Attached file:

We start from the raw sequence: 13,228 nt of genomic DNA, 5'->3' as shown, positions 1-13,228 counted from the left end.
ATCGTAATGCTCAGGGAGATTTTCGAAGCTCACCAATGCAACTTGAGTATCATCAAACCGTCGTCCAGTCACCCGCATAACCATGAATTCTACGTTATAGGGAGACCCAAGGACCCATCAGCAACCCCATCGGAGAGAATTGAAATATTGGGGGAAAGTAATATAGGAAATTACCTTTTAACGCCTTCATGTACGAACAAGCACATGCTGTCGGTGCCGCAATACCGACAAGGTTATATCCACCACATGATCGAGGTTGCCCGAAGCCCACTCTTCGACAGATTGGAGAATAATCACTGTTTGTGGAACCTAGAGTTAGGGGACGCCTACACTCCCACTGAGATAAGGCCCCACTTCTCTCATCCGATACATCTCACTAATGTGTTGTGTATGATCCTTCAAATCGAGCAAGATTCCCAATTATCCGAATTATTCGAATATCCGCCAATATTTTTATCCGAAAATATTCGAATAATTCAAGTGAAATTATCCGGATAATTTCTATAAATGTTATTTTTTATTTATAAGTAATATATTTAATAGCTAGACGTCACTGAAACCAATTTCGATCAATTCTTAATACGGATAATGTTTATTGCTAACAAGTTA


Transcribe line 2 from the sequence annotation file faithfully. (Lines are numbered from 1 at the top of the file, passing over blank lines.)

ATCGTAATGCTCAGGGAGATTTTCGAAGCTCACCAATGCAACTTGAGTATCATCAAACCGTCGTCCAGTCACCCGCATAACCATGAATTCTACGTTATAGGGAGACCCAAGGACCCATCAGCAACCCCATCGGAGAGAATTGAAATATTGGGGGAAAGTAATATAGGAAATTACCTTTTAACGCCTTCATGTACGAACAAGCACATGCTGTCGGTGCCGCAATACCGACAAGGTTATATCCACCACATGATCGAGGTTGCCCGAAGCCCACTCTTCGACAGATTGGAGAATAATCACTGTTTGTGGAACCTAGAGTTAGGGGACGCCTACACTCCCACTGAGATAAGGCCCCACTTCTCTCATCCGATACATCTCACTAATGTGTTGTGTATGATCCTTCAAATCGAGCAAGATTCCCAATTATCCGAATTATTCGAATATCCGCCAATATTTTTATCCGAAAATATTCGAATAATTCAAGTGAAATTATCCGGATAATTTCTATAAATGTTATTTTTTATTTATAAGTAATATATTTAATAGCTAGACGTCACTGAAACCAATTTCGATCAATTCTTAATACGGATAATGTTTATTGCTAACAAGTTA